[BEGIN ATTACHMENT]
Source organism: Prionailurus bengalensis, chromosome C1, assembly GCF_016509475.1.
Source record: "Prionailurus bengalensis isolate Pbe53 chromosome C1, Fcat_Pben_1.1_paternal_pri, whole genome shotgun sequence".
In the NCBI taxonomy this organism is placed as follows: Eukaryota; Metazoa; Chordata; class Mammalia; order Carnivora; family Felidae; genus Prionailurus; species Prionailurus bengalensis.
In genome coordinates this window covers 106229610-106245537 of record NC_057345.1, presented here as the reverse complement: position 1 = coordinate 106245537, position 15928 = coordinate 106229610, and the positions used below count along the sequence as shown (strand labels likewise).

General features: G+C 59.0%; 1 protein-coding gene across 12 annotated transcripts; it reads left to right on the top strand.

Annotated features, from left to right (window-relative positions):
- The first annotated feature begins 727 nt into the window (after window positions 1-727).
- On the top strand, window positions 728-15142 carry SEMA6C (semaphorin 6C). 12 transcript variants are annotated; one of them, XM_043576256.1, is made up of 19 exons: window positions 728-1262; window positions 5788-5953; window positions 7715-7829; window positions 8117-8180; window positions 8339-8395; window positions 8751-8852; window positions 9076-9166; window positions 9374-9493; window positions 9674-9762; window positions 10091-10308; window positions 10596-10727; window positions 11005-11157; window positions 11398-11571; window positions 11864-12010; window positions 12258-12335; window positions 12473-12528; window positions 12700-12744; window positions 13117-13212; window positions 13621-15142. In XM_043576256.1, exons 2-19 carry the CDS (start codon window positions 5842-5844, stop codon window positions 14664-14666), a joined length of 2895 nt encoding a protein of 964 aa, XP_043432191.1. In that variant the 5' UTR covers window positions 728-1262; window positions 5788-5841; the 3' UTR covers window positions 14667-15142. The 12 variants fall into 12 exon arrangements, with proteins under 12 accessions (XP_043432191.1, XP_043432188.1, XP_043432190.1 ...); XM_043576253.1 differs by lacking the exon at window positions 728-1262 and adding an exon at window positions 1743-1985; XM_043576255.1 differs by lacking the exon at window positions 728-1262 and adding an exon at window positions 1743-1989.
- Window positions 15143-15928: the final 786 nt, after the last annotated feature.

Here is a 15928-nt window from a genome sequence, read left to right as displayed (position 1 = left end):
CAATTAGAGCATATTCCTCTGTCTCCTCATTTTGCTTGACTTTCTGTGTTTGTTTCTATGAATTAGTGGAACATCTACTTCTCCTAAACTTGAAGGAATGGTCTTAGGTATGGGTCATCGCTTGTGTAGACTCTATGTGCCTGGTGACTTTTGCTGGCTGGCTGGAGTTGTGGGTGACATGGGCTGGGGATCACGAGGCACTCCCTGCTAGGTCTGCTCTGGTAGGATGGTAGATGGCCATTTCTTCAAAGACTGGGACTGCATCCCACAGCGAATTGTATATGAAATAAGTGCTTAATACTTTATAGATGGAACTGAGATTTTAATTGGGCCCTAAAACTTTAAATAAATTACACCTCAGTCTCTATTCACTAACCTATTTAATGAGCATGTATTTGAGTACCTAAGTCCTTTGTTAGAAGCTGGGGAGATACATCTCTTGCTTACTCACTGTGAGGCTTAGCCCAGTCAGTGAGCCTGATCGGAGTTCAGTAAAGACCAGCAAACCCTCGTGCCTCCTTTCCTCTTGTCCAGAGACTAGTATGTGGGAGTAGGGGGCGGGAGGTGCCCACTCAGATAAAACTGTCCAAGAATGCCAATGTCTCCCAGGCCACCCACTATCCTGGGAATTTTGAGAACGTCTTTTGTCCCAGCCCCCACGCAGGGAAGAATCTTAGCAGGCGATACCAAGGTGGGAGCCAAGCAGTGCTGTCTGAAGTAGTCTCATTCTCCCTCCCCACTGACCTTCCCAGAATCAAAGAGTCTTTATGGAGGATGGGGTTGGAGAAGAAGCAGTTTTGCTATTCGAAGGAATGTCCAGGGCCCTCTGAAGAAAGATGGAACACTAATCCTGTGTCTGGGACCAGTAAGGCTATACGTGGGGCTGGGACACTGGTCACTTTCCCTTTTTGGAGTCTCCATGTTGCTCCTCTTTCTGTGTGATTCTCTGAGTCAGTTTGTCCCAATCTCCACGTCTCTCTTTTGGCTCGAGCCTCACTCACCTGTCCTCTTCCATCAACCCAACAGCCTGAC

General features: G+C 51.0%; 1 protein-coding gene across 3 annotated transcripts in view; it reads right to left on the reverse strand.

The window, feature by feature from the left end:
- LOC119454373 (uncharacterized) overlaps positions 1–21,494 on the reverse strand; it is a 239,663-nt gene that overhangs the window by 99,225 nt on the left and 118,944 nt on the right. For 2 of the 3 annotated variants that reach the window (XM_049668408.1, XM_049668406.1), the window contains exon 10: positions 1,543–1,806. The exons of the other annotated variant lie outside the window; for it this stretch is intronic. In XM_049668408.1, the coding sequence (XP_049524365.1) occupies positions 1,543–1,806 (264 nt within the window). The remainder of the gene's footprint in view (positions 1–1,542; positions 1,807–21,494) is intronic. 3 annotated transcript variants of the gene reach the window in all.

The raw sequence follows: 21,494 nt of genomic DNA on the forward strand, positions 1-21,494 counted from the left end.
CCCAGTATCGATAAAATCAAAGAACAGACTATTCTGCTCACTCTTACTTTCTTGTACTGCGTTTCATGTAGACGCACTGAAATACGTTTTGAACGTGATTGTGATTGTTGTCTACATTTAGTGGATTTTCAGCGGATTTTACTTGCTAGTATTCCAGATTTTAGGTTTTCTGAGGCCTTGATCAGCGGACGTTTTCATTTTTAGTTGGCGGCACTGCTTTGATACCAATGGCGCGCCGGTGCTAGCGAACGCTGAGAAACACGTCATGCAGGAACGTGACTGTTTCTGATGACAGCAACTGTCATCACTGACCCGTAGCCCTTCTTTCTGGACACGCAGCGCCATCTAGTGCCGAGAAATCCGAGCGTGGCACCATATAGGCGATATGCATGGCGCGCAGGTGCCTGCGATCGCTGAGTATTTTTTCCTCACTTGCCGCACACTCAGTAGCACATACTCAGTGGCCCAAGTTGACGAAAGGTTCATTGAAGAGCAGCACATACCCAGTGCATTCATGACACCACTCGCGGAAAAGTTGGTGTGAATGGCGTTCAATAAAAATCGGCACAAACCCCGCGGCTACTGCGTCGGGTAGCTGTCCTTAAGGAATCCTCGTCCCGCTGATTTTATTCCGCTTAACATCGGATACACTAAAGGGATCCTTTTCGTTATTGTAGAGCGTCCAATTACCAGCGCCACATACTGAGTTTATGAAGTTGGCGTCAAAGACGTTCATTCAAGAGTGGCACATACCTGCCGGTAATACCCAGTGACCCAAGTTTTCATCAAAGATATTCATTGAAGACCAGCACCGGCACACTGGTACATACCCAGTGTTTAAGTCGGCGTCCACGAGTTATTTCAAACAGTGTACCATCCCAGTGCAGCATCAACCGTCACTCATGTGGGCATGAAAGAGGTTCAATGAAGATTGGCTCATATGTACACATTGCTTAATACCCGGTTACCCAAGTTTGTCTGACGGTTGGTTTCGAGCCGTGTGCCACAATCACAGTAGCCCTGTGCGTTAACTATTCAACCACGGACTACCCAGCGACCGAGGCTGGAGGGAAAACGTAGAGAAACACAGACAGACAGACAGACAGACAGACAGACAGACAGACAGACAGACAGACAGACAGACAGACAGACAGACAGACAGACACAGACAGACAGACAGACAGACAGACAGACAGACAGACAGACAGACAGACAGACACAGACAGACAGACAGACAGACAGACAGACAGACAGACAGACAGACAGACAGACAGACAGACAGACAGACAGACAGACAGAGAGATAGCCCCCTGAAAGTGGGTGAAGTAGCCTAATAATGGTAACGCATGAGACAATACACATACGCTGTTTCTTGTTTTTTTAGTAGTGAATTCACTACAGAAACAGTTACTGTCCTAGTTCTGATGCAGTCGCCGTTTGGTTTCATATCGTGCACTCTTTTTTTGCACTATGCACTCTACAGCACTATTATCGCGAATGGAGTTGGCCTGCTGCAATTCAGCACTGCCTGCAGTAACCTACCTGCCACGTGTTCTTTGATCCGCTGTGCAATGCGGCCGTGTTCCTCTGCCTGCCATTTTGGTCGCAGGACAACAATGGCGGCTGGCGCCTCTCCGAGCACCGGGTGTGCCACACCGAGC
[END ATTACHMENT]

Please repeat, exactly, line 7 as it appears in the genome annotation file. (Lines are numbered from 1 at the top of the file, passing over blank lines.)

- The first annotated feature begins 727 nt into the window (after window positions 1-727).